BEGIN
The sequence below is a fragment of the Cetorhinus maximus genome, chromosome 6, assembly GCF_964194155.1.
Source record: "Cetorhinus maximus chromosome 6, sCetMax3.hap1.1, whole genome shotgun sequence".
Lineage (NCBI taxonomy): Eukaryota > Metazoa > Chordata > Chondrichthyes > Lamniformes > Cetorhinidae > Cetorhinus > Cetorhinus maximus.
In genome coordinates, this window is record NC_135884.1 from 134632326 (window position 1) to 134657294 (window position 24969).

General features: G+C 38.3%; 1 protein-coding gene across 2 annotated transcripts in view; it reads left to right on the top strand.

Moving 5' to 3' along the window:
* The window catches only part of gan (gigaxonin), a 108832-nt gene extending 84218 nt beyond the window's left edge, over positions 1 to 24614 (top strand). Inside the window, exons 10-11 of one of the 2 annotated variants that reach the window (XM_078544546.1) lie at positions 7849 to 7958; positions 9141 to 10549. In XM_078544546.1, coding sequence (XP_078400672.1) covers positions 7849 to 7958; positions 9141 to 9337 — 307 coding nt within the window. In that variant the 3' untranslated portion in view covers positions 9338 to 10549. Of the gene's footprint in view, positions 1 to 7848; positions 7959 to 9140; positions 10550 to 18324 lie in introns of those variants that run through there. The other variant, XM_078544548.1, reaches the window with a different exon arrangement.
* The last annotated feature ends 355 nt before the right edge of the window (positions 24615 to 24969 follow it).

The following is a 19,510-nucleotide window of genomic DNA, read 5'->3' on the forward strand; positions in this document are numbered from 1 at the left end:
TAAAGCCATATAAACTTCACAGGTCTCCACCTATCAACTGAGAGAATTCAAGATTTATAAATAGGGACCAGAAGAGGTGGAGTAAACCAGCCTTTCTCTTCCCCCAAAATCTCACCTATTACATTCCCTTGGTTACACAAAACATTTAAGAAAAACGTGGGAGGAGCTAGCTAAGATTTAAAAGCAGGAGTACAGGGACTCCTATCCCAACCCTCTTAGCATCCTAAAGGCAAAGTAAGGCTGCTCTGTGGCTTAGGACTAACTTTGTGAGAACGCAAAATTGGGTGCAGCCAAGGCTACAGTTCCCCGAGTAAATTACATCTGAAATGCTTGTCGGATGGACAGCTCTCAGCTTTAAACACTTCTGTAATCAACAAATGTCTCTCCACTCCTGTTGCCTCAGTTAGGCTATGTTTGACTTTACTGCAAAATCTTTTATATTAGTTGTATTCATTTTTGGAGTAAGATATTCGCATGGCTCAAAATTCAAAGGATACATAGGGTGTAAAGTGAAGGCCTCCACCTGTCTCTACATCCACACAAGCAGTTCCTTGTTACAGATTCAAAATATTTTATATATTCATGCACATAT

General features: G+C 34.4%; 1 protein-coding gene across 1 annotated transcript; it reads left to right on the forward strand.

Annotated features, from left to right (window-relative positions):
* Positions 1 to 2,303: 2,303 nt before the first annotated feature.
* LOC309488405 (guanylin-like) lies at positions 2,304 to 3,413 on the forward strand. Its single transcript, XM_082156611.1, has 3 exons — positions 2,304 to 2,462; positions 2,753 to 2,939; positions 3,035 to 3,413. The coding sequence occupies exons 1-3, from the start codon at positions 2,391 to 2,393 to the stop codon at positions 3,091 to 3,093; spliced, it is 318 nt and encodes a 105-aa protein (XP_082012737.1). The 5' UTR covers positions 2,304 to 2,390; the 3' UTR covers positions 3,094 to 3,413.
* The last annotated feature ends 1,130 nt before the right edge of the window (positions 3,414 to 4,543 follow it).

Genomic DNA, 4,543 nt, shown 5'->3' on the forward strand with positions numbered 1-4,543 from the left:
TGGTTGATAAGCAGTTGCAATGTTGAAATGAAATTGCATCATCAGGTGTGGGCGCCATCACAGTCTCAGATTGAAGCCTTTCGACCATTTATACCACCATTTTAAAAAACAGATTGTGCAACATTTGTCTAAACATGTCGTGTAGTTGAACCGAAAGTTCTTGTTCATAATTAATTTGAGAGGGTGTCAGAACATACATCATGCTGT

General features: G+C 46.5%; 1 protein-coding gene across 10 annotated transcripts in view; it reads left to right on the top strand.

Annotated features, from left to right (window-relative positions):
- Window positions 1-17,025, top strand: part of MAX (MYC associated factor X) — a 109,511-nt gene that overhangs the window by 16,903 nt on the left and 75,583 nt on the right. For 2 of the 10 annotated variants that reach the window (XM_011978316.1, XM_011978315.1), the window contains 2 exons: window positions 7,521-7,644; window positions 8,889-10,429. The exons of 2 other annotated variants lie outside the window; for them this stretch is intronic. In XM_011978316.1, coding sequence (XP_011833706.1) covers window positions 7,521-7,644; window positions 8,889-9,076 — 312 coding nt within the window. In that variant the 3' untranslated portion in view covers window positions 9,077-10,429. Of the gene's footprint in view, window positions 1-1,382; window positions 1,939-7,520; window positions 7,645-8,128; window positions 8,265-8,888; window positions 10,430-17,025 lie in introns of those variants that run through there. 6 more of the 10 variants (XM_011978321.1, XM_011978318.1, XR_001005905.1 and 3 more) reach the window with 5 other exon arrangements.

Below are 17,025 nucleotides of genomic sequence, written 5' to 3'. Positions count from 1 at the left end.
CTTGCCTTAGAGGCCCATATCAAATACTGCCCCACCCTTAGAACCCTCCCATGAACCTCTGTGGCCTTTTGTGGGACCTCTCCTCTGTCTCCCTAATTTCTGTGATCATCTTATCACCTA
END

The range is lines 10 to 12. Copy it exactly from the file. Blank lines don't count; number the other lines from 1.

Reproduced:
TAAAGCCATATAAACTTCACAGGTCTCCACCTATCAACTGAGAGAATTCAAGATTTATAAATAGGGACCAGAAGAGGTGGAGTAAACCAGCCTTTCTCTTCCCCCAAAATCTCACCTATTACATTCCCTTGGTTACACAAAACATTTAAGAAAAACGTGGGAGGAGCTAGCTAAGATTTAAAAGCAGGAGTACAGGGACTCCTATCCCAACCCTCTTAGCATCCTAAAGGCAAAGTAAGGCTGCTCTGTGGCTTAGGACTAACTTTGTGAGAACGCAAAATTGGGTGCAGCCAAGGCTACAGTTCCCCGAGTAAATTACATCTGAAATGCTTGTCGGATGGACAGCTCTCAGCTTTAAACACTTCTGTAATCAACAAATGTCTCTCCACTCCTGTTGCCTCAGTTAGGCTATGTTTGACTTTACTGCAAAATCTTTTATATTAGTTGTATTCATTTTTGGAGTAAGATATTCGCATGGCTCAAAATTCAAAGGATACATAGGGTGTAAAGTGAAGGCCTCCACCTGTCTCTACATCCACACAAGCAGTTCCTTGTTACAGATTCAAAATATTTTATATATTCATGCACATAT

General features: G+C 34.4%; 1 protein-coding gene across 1 annotated transcript; it reads left to right on the forward strand.

Annotated features, from left to right (window-relative positions):